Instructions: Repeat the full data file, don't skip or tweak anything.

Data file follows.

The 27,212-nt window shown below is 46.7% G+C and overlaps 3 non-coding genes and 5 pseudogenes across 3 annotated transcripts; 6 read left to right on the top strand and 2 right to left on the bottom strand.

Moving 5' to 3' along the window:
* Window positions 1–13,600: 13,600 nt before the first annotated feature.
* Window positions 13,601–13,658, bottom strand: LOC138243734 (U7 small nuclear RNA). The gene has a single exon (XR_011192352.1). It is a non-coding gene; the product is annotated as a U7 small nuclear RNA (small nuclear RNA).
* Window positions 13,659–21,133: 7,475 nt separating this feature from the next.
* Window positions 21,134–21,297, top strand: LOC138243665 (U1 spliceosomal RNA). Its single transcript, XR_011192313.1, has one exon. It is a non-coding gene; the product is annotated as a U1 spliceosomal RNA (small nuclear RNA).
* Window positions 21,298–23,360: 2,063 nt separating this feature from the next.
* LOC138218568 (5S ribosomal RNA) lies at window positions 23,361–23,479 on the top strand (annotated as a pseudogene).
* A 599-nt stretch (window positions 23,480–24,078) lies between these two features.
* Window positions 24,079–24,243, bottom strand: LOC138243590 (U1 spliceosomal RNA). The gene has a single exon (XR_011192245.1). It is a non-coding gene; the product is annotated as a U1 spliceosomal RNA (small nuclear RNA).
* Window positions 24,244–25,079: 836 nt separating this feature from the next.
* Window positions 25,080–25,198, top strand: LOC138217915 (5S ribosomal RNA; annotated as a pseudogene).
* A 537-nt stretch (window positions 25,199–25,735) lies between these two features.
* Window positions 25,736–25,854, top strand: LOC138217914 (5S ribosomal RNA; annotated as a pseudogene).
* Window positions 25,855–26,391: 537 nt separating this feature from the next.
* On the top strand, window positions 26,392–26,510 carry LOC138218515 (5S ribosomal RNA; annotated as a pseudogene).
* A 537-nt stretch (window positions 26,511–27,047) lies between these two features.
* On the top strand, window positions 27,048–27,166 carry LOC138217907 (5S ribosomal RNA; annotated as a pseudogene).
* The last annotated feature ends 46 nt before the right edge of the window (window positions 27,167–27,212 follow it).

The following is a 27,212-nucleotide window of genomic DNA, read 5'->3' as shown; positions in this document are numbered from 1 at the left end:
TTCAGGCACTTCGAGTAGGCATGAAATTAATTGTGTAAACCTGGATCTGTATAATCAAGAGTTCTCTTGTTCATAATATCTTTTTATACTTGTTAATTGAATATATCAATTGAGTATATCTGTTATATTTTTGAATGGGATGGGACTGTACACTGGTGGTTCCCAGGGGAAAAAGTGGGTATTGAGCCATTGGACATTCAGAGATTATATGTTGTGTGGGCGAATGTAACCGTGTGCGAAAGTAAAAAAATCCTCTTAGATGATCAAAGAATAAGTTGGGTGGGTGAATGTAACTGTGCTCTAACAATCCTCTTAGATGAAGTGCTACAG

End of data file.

The 27,212-nt window shown below is 46.7% G+C and overlaps 3 non-coding genes and 5 pseudogenes across 3 annotated transcripts; 6 read left to right on the top strand and 2 right to left on the bottom strand.

Moving 5' to 3' along the window:
* Window positions 1–13,600: 13,600 nt before the first annotated feature.
* Window positions 13,601–13,658, bottom strand: LOC138243734 (U7 small nuclear RNA). The gene has a single exon (XR_011192352.1). It is a non-coding gene; the product is annotated as a U7 small nuclear RNA (small nuclear RNA).
* Window positions 13,659–21,133: 7,475 nt separating this feature from the next.
* Window positions 21,134–21,297, top strand: LOC138243665 (U1 spliceosomal RNA). Its single transcript, XR_011192313.1, has one exon. It is a non-coding gene; the product is annotated as a U1 spliceosomal RNA (small nuclear RNA).
* Window positions 21,298–23,360: 2,063 nt separating this feature from the next.
* LOC138218568 (5S ribosomal RNA) lies at window positions 23,361–23,479 on the top strand (annotated as a pseudogene).
* A 599-nt stretch (window positions 23,480–24,078) lies between these two features.
* Window positions 24,079–24,243, bottom strand: LOC138243590 (U1 spliceosomal RNA). The gene has a single exon (XR_011192245.1). It is a non-coding gene; the product is annotated as a U1 spliceosomal RNA (small nuclear RNA).
* Window positions 24,244–25,079: 836 nt separating this feature from the next.
* Window positions 25,080–25,198, top strand: LOC138217915 (5S ribosomal RNA; annotated as a pseudogene).
* A 537-nt stretch (window positions 25,199–25,735) lies between these two features.
* Window positions 25,736–25,854, top strand: LOC138217914 (5S ribosomal RNA; annotated as a pseudogene).
* Window positions 25,855–26,391: 537 nt separating this feature from the next.
* On the top strand, window positions 26,392–26,510 carry LOC138218515 (5S ribosomal RNA; annotated as a pseudogene).
* A 537-nt stretch (window positions 26,511–27,047) lies between these two features.
* On the top strand, window positions 27,048–27,166 carry LOC138217907 (5S ribosomal RNA; annotated as a pseudogene).
* The last annotated feature ends 46 nt before the right edge of the window (window positions 27,167–27,212 follow it).

The following is a 27,212-nucleotide window of genomic DNA, read 5'->3' as shown; positions in this document are numbered from 1 at the left end:
TTCAGGCACTTCGAGTAGGCATGAAATTAATTGTGTAAACCTGGATCTGTATAATCAAGAGTTCTCTTGTTCATAATATCTTTTTATACTTGTTAATTGAATATATCAATTGAGTATATCTGTTATATTTTTGAATGGGATGGGACTGTACACTGGTGGTTCCCAGGGGAAAAAGTGGGTATTGAGCCATTGGACATTCAGAGATTATATGTTGTGTGGGCGAATGTAACCGTGTGCGAAAGTAAAAAAATCCTCTTAGATGATCAAAGAATAAGTTGGGTGGGTGAATGTAACTGTGCTCTAACAATCCTCTTAGATGAAGTGCTACAG